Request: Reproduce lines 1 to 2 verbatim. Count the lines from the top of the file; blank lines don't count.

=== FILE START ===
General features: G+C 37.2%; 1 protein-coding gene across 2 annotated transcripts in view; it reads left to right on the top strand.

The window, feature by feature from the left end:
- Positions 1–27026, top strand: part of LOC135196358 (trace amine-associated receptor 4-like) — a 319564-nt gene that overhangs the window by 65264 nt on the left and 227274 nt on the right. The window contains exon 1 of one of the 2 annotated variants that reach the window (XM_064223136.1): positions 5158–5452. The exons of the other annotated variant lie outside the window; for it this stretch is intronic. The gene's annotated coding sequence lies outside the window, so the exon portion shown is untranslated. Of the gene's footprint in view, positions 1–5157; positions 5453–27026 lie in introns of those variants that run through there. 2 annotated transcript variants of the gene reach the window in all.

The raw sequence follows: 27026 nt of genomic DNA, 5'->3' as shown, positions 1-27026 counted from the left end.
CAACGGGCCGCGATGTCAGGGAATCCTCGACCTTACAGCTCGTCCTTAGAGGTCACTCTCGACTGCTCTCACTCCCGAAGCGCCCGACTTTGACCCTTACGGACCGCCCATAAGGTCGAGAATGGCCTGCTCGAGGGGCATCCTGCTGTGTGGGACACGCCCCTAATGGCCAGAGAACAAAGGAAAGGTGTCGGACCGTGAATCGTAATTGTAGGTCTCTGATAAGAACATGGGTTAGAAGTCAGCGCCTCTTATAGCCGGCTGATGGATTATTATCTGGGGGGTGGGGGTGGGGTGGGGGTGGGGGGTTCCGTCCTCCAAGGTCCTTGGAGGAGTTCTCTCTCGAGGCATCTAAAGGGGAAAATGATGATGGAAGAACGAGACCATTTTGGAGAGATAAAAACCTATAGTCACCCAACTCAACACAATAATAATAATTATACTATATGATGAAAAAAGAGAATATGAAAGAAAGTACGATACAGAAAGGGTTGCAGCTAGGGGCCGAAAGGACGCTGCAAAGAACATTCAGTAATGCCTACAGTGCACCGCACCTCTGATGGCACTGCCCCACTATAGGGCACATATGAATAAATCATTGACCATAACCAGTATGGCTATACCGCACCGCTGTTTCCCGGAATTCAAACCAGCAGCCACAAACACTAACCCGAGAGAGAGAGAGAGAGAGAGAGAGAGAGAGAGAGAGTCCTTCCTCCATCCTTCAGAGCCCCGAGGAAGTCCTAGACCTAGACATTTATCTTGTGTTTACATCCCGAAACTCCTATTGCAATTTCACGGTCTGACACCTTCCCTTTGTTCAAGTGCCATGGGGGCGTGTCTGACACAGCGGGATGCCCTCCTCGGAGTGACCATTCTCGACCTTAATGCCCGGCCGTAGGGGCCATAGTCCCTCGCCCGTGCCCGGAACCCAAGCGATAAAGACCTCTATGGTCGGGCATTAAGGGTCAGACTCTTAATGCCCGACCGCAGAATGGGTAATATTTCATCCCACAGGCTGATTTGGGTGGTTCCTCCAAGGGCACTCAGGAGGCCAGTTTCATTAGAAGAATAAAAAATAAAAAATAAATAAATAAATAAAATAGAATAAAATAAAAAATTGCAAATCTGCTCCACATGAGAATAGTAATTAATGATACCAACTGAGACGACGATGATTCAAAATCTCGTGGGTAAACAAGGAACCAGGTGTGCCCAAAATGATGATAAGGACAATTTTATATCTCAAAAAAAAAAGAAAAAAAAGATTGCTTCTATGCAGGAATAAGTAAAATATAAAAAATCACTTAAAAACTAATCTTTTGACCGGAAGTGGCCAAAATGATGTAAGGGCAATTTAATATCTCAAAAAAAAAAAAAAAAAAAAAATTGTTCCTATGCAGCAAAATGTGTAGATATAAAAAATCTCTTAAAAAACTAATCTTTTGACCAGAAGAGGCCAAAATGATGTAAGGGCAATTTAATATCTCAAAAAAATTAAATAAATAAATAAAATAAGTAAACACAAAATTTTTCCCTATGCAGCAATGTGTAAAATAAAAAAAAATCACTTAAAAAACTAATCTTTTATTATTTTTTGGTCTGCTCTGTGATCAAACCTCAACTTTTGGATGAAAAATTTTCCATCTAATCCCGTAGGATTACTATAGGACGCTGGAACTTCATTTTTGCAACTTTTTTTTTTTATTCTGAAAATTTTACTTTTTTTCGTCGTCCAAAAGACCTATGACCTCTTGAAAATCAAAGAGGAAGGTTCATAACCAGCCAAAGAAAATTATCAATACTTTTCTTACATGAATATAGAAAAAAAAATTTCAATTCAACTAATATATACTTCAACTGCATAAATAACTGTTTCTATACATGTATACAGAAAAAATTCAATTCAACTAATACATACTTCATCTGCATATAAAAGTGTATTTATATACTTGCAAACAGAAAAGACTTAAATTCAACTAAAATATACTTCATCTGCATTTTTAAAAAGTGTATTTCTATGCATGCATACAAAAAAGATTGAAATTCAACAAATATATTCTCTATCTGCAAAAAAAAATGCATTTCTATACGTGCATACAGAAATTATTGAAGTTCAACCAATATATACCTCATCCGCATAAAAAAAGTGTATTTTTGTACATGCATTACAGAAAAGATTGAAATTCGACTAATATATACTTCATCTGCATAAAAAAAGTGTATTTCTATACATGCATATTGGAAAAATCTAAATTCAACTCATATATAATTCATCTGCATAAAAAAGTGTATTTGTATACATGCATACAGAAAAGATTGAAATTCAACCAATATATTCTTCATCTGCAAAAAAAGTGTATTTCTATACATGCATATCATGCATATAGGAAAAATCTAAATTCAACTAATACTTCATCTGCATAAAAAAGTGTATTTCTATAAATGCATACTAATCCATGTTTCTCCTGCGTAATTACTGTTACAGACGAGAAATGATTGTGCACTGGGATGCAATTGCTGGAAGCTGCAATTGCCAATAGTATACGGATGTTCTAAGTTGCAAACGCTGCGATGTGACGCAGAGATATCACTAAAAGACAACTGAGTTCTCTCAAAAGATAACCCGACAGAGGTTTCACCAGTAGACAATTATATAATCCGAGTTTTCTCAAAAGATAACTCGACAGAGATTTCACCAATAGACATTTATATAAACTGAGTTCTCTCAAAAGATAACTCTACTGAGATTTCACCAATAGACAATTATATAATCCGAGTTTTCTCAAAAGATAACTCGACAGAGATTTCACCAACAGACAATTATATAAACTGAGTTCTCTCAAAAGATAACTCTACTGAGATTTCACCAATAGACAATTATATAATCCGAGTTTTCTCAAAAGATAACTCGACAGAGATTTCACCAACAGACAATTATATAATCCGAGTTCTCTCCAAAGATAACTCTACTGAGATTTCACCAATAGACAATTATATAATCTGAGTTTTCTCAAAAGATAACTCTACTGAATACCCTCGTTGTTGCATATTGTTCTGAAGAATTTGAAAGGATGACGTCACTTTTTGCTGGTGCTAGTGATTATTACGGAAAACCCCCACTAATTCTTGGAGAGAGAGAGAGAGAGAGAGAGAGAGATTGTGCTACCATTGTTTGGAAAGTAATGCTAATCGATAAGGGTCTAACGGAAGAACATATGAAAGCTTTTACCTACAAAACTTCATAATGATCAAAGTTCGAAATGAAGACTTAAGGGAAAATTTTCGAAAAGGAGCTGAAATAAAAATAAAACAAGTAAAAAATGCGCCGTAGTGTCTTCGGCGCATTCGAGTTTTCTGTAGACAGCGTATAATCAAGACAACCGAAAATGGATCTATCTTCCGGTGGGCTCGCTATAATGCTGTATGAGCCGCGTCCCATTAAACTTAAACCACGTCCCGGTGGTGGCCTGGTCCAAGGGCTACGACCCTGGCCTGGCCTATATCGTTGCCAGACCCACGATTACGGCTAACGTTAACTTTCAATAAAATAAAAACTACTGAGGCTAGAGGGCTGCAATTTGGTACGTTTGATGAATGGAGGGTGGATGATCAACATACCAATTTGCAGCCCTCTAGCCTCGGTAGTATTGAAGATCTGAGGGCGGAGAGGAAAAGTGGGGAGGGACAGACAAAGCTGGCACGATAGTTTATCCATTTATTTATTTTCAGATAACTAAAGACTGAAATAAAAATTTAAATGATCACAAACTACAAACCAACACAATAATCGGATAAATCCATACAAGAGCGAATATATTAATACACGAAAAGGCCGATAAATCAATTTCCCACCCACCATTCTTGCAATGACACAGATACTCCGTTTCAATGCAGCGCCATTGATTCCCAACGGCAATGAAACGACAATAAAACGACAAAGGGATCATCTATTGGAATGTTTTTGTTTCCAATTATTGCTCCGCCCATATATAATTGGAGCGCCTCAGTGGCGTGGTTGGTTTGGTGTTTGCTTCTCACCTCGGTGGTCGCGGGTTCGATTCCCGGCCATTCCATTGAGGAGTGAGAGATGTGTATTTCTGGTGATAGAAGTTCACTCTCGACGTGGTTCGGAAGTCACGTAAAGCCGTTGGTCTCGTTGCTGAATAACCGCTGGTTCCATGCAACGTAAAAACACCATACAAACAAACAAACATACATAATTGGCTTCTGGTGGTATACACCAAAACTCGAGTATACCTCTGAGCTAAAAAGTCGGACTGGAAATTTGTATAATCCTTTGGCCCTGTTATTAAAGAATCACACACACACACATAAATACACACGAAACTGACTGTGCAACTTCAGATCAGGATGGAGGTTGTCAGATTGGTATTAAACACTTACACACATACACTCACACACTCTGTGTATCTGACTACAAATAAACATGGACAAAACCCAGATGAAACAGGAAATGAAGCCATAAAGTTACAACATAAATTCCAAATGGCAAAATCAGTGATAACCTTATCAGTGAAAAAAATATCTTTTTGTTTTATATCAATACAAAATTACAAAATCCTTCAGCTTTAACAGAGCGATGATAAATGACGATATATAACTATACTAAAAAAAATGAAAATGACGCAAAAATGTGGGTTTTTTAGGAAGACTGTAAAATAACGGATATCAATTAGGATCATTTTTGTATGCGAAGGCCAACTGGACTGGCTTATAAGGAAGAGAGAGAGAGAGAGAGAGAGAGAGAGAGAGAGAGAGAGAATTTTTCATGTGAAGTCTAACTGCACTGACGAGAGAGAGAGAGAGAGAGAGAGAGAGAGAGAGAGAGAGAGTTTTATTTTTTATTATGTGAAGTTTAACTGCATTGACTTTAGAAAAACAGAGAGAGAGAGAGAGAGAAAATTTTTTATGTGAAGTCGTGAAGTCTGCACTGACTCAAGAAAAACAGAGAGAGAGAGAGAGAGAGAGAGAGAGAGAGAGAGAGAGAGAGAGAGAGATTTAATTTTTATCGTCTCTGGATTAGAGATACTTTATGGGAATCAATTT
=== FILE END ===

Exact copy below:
General features: G+C 37.2%; 1 protein-coding gene across 2 annotated transcripts in view; it reads left to right on the top strand.

The window, feature by feature from the left end: